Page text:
Currently, if the Board of Bar Overseers recommends suspension or disbarment, the board files an information with the Supreme Judicial Court for Suffolk County together with the record of the disciplinary proceedings. A single justice sits in the county court and issues an order, which either party then has the right to appeal to the Supreme Judicial Court for the Commonwealth.
Use of the single justice system presents several problems. First, the single justice often does not write an opinion. When there is no opinion, Board of Bar Overseers publishes a board memorandum or hearing committee report, or the assistant bar counsel who handled the case writes a summary of the facts that the Board of Bar Overseers publishes. Clearly, this is not optimal.
Second, as recognized by the justices themselves, there is greater opportunity for inconsistency in sanctions in the single justice system. See discussion of this issue in Matter of Schoepfer, 426 Mass. 183, 186-187 (1997). This lack of consistency undermines the bar discipline process.
Finally, the single justice system may cause delay. Even in cases of disbarment, no judgment is entered until a single justice hears the matter. Once the single justice rules, the suspension or disbarment takes effect, even if there is an appeal, unless a stay is granted. Nevertheless, there can be and have been substantial delays between the filing of an information recommending disbarment and the decision of the single justice.
The ABA team addresses these problems by proposing that the Board enter orders of suspension and disbarment with a right to petition the full Court for review.
The OBC agrees with the ABA recommendations. A party aggrieved by the board’s decision would have the right to petition to appeal to the full bench, which would then have the discretion to grant appellate review, reserving review for those cases that present substantial issues or substantial deviation from precedent.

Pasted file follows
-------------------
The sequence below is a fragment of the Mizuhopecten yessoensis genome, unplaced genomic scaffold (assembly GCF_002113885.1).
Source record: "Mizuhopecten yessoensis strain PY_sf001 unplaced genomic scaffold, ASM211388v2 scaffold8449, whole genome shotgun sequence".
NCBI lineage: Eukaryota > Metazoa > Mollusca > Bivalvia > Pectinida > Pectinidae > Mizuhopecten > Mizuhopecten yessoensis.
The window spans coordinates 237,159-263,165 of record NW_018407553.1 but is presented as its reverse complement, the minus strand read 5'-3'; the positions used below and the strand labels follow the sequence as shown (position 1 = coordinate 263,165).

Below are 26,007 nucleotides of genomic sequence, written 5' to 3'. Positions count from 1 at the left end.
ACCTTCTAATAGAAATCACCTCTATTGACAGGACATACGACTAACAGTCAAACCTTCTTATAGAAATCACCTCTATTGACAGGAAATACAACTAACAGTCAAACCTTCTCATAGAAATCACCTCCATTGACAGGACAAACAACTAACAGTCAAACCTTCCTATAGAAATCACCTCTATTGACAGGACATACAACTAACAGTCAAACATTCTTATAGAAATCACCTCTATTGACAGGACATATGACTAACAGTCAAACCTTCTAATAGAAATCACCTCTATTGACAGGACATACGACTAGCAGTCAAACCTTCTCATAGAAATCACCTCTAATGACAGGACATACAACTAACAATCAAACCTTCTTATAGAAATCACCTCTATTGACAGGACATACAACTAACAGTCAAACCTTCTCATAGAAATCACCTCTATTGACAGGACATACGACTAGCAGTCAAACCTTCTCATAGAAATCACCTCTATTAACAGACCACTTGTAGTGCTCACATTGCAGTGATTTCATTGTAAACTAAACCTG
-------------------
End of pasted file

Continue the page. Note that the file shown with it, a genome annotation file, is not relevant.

The MBA considers these recommendations to be unnecessary because it believes that the appellate process does not contribute significantly to delay. The MBA also asserts that elimination of single justice review will undermine the precedential value of single justice decisions that currently exist. In addition, the MBA argues that there may be cases heard by the full court that could have been disposed of by the single justice. The BBA urges that lawyers should continue to have a right to appeal to the full bench whether or not there are novel or significant issues of law but agrees that eliminating single justice review might have some merit.
Single justice review may not account for most of the delay, but that is not an argument for eliminating unnecessary delay. Nor is the supposed threat to the precedential value of single justice decisions a reason to avoid full court review when required. Finally, making review by the full court discretionary addresses the MBA’s concern that the full court will be hearing appeals that are not warranted.8. Diversion from ACAP to a Law Office Management Assistance Program (ABA Recommendation Thirteen and Fifteen)
The bar associations agree with this recommendation. Lawyers Concerned for Lawyers, the BBO, and OBC have proposed a law office management assistance program in the BBO budget for FY 2007. This program will require amendments to S.J.C. Rule 4:01 granting bar counsel discretion not to open investigative files and to close them. The ABA recommended adoption of these rules changes elsewhere in its Report (Recommendation Two (E)), and the bar associations do not oppose them. If the Court approves the budget and the necessary rules changes, the program could go into operation as early as January 1, 2007.
Massachusetts has no law office management assistance program. We conduct a twice-yearly full day ethics school. This program has been effective and well-received, but it cannot achieve the same results as a LOMAP program.